Enlow: The Recovery (Blood & Ink)
release: January 24, 2006
This Oklahoma hardcore band is probably really intense live. I can just picture them at hometown VFW hall shows swinging their guitars around and basically kicking ass. The Recovery has some wicked guitar riffs and chant-alongs. I can't say I haven't heard this all before, but their messages via song titles such as "Stand Up and Face Your Fears" and lyrics such as "We've come this far, we're not stopping now" have to count for something. -Kenyon
In Flames: Come Clarity (Ferret)
release: February 7, 2006
Well, I can't even believe I'm reviewing this right now. Veteran band In Flames is supposed to be melodic death metal from Sweden (melodic death metal? no way!). They may have been a lot more death metal on previous records, but this one is mostly void of it. And it's actually pretty impressive. Which means the time is right for In Flames to grab hold of a whole new crowd of kids. The campaign for this record is pretty huge, so it wouldn't surprise me if the band broke big. Hell, they even sent it to someone who doesn't otherwise cover metal. Oh..the music. Okay, I'll tell you this: old school metal guitar solos. If I had a metal show on the radio, I would totally play this. Every week. But it's more likely you'll hear this on FUSE's metal show on a Saturday night. -Kenyon
Wednesday, February 15, 2006
SIANspheric: RGB (Sonic Unyon)
release: February 21, 2006 (USA)
Retrospective CD: ****
Retrospective DVD: 1/2*
Canadian space-rock band SIANspheric, who released a small handful of records through various line-up changes within the past decade, isn't interesting enough for a retrospective that supposedly documents "petty in-fighting, drug-abuse, break-ups and cash-grab reunions." (Spacemen 3 they are not!) If they really are worthy of a Behind the Music-type feature, the footage of the band sure doesn't show it. In fact, it's difficult to figure out what in the world is even going on in the footage on the DVD. Here's a stab at it though: In the early days the band members, who are never identified, drive to some gigs, two of them get really high, they play some really shitty shows. Audience members are even quoted about it being so awful. Nothing happens 1997-1999 (the "black years"). The rest is some super boring live footage and interviews where the band members are again not identified and continue to act far less mysterious and cool than you were hoping for. The two pretentious short films have little to do with the band and there's only one music video here worth watching. Bummer.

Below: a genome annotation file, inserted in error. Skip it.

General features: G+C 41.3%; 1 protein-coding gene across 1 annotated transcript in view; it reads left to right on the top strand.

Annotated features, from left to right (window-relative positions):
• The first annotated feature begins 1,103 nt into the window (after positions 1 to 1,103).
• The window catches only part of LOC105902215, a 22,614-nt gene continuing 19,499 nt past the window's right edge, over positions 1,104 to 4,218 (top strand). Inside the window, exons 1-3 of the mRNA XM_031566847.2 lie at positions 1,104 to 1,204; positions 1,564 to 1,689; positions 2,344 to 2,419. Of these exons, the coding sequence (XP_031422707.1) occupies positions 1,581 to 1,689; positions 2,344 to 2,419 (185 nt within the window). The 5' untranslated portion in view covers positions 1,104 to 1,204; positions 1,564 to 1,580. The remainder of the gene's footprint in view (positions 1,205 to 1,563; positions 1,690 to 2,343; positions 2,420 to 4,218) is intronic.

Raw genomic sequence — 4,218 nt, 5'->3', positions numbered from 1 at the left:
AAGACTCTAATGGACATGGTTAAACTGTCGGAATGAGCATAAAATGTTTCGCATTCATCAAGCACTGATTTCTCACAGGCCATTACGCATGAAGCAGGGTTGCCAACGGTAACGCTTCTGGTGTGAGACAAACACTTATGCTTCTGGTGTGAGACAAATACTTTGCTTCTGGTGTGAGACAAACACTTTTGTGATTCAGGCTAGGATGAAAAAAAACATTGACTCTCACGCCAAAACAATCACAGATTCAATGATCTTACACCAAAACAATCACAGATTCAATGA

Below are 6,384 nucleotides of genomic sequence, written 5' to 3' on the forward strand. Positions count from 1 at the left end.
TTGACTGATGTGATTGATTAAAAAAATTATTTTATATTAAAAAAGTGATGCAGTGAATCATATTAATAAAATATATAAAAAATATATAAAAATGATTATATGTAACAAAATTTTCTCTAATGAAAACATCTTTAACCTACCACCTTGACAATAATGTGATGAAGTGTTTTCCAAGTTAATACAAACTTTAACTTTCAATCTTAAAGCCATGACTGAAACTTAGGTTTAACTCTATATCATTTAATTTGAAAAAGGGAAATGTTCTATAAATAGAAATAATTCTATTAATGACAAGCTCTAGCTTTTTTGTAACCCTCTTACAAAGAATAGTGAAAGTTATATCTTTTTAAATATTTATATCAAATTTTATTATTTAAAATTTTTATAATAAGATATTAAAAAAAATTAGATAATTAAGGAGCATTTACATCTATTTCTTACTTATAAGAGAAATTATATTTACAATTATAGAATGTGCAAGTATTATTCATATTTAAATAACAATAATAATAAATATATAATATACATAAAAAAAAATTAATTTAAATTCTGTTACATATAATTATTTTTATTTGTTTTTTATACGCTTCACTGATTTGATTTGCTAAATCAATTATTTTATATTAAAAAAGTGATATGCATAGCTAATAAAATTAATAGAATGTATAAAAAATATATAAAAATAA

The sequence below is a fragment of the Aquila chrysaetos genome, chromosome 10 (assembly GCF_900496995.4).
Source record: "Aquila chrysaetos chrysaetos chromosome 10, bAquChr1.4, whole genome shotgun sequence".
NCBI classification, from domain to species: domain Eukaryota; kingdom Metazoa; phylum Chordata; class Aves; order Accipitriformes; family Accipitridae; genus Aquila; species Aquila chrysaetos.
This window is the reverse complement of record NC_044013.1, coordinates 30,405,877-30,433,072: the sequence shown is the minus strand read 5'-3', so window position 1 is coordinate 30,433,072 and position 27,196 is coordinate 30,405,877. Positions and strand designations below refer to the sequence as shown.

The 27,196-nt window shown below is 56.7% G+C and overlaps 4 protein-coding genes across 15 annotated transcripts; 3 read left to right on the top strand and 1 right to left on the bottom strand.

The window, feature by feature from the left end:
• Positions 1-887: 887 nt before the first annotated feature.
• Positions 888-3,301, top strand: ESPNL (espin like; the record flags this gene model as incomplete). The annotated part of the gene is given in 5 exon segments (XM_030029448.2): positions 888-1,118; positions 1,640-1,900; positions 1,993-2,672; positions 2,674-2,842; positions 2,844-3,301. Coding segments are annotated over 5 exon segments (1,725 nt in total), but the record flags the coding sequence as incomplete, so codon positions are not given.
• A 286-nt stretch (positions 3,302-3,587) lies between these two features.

The audio portion of RGB does a much better job representing the most compelling components of the band, like the buzzing that comes from its guitars and the heavy reverb on its vocals. The 15 tracks, including a few unreleased, are a satisfying introductory to the band. If the DVD hasn't already tainted the perception of SIANsperic, put on the CD, close your eyes or create your own simple visuals using a flashlight and some hand puppets. -Kenyon
Tuesday, February 14, 2006
Rhino just reissued all eight proper albums from the Talking Heads. The latter four of them, including one of my personal favorites, Little Creatures, are out today. The remastered, repackaged and refurnished albums contain rare bonus tracks on the CD side. The DVD side features audio, video, lyrics and photos.
If you're not already hip to the Heads (oh and they called themselves that when without David Byrne), here's a streaming sampler.